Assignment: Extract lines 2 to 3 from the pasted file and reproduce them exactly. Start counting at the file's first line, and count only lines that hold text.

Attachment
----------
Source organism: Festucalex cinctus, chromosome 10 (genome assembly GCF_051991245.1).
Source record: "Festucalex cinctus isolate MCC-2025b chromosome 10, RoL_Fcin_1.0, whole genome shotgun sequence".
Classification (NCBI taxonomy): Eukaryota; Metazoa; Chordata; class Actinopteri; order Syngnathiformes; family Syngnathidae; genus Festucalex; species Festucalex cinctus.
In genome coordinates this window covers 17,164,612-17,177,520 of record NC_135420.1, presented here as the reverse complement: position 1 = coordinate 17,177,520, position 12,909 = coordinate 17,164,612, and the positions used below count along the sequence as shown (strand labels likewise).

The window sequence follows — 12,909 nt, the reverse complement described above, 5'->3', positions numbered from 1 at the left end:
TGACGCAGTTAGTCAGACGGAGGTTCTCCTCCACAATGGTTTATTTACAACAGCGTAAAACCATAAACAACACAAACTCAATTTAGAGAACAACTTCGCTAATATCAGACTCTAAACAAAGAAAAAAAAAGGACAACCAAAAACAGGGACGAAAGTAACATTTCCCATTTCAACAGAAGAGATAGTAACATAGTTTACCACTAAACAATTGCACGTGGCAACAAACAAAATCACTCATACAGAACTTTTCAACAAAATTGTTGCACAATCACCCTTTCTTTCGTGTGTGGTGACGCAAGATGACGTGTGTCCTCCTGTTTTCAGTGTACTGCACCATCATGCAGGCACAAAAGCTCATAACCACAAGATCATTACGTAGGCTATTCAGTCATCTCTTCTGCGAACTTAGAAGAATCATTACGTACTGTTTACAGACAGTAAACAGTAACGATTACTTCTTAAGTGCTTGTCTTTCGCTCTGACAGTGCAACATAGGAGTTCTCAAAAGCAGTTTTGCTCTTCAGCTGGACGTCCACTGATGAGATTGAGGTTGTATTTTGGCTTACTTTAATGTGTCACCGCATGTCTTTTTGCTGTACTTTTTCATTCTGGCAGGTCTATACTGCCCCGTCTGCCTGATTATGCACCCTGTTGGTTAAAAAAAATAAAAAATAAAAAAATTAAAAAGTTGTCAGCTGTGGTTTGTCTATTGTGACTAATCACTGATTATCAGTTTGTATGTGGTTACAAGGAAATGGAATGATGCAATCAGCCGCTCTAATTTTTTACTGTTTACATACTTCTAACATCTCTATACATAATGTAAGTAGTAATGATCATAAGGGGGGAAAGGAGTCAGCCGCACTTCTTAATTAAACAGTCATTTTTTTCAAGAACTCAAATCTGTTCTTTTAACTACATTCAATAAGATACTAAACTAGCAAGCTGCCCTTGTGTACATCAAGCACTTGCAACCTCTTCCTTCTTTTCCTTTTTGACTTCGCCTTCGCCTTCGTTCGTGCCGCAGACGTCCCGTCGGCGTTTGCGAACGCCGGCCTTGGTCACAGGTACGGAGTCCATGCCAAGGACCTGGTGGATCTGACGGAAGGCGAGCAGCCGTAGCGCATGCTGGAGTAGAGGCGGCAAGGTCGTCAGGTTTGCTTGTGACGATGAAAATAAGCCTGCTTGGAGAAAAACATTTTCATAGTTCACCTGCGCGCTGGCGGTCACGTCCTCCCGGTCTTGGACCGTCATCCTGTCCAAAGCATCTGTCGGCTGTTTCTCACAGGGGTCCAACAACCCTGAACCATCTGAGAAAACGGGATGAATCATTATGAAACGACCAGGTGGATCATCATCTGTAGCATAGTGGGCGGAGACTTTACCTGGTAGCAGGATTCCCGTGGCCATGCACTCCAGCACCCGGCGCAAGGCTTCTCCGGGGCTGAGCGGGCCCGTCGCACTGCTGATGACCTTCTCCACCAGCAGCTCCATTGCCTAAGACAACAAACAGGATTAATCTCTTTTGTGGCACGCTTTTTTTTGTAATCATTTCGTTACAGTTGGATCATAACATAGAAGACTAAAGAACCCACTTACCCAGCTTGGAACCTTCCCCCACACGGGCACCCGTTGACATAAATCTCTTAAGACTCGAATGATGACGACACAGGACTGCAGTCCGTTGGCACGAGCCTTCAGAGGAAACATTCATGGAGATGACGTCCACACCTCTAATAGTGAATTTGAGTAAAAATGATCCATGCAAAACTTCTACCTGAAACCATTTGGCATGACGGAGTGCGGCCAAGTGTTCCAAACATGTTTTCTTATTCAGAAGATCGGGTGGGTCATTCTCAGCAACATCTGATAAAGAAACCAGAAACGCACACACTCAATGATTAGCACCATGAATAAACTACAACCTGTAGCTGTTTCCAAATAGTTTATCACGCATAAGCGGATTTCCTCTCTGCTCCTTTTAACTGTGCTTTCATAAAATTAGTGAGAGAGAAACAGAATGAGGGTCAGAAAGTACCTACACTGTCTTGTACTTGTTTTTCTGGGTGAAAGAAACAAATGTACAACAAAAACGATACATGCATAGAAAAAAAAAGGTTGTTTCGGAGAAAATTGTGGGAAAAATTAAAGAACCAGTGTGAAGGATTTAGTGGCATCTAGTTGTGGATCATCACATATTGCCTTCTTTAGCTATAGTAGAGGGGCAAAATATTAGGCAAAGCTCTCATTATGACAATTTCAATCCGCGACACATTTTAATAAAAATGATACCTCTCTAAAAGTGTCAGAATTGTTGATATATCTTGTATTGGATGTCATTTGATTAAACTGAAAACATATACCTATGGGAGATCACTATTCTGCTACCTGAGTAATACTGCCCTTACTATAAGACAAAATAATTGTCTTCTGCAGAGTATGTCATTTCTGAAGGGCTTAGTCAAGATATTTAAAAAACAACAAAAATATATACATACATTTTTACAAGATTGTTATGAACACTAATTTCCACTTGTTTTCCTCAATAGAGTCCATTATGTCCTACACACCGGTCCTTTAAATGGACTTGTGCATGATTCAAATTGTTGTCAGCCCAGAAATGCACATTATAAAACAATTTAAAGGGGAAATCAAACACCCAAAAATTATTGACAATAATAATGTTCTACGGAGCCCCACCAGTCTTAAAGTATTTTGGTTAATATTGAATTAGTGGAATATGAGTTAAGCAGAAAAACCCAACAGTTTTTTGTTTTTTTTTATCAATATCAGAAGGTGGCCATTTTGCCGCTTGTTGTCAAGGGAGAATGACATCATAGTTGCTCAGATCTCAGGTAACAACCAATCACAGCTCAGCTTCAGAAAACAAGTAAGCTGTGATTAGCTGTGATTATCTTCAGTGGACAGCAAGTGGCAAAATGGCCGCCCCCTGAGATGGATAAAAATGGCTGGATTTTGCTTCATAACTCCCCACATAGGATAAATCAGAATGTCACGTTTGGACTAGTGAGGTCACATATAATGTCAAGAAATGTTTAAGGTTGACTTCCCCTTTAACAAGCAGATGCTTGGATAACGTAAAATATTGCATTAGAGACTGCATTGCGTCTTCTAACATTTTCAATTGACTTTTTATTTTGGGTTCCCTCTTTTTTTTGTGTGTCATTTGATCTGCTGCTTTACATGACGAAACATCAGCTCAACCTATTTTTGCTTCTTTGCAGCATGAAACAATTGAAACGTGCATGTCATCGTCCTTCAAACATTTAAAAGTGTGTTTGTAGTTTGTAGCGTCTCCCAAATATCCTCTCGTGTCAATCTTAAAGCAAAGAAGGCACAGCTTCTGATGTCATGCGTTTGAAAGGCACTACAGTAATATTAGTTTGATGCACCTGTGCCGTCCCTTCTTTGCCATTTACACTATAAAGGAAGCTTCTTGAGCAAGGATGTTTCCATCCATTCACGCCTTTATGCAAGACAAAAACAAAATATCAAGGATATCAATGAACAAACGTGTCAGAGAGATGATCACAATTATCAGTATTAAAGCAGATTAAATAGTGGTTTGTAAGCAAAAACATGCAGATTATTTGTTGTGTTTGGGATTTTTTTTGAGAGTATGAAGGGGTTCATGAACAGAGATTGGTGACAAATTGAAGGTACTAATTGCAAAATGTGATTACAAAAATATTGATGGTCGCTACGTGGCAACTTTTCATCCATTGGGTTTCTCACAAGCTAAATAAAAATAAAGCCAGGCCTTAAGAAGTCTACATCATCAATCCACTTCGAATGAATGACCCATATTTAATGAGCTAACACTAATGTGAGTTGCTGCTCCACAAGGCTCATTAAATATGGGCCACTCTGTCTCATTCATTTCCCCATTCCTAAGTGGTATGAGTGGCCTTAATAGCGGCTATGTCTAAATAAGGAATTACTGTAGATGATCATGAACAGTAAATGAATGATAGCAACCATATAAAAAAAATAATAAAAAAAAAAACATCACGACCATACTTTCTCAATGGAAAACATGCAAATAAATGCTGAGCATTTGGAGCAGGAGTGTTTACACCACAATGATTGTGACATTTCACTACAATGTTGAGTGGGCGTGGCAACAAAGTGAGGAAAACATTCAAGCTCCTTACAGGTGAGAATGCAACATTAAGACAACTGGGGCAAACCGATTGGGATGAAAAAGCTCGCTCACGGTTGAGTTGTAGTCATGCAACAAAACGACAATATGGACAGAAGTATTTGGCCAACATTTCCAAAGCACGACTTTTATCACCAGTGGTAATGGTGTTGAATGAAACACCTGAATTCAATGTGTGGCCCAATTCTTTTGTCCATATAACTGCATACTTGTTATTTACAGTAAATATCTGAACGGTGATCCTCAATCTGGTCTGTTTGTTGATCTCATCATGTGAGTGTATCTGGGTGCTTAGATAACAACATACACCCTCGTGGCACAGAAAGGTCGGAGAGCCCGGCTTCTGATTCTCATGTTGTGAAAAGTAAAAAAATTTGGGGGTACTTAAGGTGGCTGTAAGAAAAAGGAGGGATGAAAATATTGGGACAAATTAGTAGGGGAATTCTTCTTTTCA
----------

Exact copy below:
Source record: "Festucalex cinctus isolate MCC-2025b chromosome 10, RoL_Fcin_1.0, whole genome shotgun sequence".
Classification (NCBI taxonomy): Eukaryota; Metazoa; Chordata; class Actinopteri; order Syngnathiformes; family Syngnathidae; genus Festucalex; species Festucalex cinctus.